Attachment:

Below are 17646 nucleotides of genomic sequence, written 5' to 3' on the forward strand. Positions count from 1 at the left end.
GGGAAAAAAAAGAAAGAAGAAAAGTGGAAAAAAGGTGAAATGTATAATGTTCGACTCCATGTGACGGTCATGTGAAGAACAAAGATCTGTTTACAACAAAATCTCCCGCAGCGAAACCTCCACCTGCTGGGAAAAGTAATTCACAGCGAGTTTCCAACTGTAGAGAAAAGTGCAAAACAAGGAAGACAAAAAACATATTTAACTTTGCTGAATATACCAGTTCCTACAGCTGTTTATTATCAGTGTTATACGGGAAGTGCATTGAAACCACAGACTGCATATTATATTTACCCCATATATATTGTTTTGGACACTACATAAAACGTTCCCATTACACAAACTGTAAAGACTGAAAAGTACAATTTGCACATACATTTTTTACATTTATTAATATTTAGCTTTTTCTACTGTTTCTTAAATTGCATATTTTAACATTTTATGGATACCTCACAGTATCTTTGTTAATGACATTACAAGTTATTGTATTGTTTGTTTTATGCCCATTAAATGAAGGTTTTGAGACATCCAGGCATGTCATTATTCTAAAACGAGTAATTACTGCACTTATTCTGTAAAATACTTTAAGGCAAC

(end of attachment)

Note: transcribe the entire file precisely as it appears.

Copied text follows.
Below are 17646 nucleotides of genomic sequence, written 5' to 3' on the forward strand. Positions count from 1 at the left end.
GGGAAAAAAAAGAAAGAAGAAAAGTGGAAAAAAGGTGAAATGTATAATGTTCGACTCCATGTGACGGTCATGTGAAGAACAAAGATCTGTTTACAACAAAATCTCCCGCAGCGAAACCTCCACCTGCTGGGAAAAGTAATTCACAGCGAGTTTCCAACTGTAGAGAAAAGTGCAAAACAAGGAAGACAAAAAACATATTTAACTTTGCTGAATATACCAGTTCCTACAGCTGTTTATTATCAGTGTTATACGGGAAGTGCATTGAAACCACAGACTGCATATTATATTTACCCCATATATATTGTTTTGGACACTACATAAAACGTTCCCATTACACAAACTGTAAAGACTGAAAAGTACAATTTGCACATACATTTTTTACATTTATTAATATTTAGCTTTTTCTACTGTTTCTTAAATTGCATATTTTAACATTTTATGGATACCTCACAGTATCTTTGTTAATGACATTACAAGTTATTGTATTGTTTGTTTTATGCCCATTAAATGAAGGTTTTGAGACATCCAGGCATGTCATTATTCTAAAACGAGTAATTACTGCACTTATTCTGTAAAATACTTTAAGGCAAC